Layne asks statements to detectives to be held

By Katherine Wartell

Michael Layne, who is accused of the first-degree murder of Steve Freel, appeared in front of District Judge Meryl Wilson Friday to request the suppression of statements he made to detectives in December 2011.

Layne, 19, is accused of killing Freel, 31, in early December. He is accused of having driven Freel to a remote area, forcing him out of the car and shooting him before driving away.

On Dec. 7, the same day Freel’s body was found, Riley County officers arrested Layne and he was interviewed that night as a suspect in the homicide by Detectives Sonia Gregoire and Ryan Runyan. 

The four-hour interview was the first of three conducted with Layne in the days following the homicide. In all three interviews, Layne spoke with the detectives alone.

Jillian Waesche, Layne’s attorney, told the court Friday that Layne’s Miranda rights were not adequately given to him during those interviews, and she said that he did not give a knowing, intelligent waiver of his rights.

In court, Gregoire testified that in all three interviews, Layne was asked to read his Miranda rights aloud and in none of the interviews did he ask for an attorney, request to speak to someone from the outside or request to end the interviews. She said the third interview, conducted on Dec. 9, was at Layne’s request.

Runyan testified that Layne had been willing to talk in the interviews and that he had been given breaks during them.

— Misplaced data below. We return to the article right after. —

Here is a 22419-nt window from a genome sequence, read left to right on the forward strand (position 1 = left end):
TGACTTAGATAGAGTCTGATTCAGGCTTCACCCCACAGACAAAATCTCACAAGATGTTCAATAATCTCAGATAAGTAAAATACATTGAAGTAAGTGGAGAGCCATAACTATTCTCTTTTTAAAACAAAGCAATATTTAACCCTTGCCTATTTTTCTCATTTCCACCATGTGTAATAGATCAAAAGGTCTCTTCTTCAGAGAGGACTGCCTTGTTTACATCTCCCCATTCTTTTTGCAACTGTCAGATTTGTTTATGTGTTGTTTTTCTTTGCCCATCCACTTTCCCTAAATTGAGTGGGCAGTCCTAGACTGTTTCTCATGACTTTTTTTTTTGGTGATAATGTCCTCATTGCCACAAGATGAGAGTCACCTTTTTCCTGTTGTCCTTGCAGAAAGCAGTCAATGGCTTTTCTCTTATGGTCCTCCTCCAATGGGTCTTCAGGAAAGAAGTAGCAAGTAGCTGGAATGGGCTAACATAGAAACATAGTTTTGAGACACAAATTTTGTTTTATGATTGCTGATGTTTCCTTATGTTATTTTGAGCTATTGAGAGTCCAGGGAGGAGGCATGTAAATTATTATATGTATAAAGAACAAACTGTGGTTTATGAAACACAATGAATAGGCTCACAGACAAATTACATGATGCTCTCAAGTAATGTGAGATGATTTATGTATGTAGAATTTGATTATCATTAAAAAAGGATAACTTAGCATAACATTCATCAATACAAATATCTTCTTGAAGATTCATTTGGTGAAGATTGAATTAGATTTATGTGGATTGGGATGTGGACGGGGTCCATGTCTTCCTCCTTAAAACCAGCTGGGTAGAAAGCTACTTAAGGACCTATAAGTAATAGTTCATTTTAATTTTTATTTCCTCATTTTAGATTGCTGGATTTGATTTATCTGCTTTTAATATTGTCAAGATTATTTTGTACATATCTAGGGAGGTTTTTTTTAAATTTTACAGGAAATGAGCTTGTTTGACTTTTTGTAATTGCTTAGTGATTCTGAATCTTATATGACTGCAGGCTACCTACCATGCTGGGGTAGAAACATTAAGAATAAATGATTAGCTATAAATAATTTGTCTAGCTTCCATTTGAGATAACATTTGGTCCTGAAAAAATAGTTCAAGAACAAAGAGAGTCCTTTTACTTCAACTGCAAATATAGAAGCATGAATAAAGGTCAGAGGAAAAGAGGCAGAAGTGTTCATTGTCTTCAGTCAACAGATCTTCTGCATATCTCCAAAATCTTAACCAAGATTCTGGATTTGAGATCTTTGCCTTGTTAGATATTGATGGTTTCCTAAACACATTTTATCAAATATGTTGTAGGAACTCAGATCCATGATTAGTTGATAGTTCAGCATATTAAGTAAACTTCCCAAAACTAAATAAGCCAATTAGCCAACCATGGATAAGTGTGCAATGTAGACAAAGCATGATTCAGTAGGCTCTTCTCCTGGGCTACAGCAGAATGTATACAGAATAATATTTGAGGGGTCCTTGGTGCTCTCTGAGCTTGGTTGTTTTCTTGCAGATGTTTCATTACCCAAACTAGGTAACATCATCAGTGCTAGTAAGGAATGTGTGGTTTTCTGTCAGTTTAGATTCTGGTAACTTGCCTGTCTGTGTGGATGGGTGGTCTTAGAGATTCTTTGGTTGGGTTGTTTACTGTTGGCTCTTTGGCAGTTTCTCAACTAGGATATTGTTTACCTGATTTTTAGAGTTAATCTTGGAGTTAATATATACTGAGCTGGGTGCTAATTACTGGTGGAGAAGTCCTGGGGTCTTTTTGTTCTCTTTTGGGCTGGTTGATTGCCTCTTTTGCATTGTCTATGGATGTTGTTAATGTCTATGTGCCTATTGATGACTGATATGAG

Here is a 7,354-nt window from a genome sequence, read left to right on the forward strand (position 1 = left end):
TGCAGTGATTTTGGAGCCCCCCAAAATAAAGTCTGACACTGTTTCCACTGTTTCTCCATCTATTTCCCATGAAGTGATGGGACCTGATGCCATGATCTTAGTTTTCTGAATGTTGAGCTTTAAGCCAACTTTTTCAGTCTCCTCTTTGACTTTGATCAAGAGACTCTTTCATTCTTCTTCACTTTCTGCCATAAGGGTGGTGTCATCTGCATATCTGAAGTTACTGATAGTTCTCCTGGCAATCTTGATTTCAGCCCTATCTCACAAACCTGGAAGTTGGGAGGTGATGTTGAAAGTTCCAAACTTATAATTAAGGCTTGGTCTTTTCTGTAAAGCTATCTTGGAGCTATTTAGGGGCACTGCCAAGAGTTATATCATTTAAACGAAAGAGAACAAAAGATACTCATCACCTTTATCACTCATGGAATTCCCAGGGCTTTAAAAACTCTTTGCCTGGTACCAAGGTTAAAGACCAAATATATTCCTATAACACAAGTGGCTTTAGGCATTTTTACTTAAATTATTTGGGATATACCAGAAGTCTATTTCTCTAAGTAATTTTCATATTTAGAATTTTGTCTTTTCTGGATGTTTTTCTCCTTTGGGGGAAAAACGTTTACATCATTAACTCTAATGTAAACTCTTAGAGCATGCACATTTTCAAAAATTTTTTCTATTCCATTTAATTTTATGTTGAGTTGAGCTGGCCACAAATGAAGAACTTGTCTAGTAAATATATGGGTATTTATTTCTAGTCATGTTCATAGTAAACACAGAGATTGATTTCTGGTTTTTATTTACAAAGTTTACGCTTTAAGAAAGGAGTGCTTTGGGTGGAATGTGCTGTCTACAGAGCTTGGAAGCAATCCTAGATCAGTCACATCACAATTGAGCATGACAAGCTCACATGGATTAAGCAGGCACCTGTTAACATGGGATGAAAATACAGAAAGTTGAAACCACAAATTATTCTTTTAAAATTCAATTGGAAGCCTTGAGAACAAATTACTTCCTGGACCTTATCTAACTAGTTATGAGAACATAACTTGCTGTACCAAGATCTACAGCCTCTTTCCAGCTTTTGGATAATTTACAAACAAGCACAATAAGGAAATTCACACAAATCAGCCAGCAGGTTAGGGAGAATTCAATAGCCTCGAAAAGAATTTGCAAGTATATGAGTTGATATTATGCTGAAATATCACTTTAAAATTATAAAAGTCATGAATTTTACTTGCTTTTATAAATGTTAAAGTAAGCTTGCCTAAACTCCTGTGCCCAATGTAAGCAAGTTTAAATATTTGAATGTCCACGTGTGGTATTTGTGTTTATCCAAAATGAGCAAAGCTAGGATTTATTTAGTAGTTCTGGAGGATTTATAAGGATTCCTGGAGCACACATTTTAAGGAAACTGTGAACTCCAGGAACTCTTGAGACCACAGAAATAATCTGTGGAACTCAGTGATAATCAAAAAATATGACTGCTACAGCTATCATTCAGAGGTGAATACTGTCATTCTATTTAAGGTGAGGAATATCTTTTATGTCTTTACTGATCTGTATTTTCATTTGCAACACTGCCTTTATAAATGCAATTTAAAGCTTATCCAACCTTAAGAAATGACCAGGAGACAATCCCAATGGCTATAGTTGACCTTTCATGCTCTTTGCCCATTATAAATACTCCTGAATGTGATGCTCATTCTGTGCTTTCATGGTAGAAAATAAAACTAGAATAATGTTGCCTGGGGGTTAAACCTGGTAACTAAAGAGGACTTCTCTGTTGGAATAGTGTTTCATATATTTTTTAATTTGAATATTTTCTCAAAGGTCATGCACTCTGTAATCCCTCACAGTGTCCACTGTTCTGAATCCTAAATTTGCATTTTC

But Waesche argued that Layne’s signatures at the bottom of the forms to waive his Miranda rights were not adequate, as spaces left next to each Miranda right, intended for the initials of those being interviewed, were left blank. 

Waesche said in the usual circumstances, the interviewee is asked to initial next to the specific rights to indicate their understanding. She also took issue with detectives using the same waiver during his first and second interviews.

Wilson told the court that he will review the evidence and rule at a later date.

Layne’s trial is now set for a Sept. 4-7.

In February, Layne pleaded not guilty to the murder of Freel, whose body was found on a dirt road in the 5300 block of N. 48th Street by a property owner in the area.

Riley County officers alleged that the murder took place because relations between Layne and Freel, who were suspects in past burglaries in Manhattan, had soured.  Layne is also accused of aggravated robbery, aggravated burglary, conspiracy to commit aggravated robbery and kidnapping for his alleged role in a Dec. 6, 2011 break-in of a Manhattan woman’s apartment.

Terms of Service | Privacy Policy | The Manhattan Mercury, 318 North 5th Street, Manhattan, Kansas, 66502 | Copyright 2017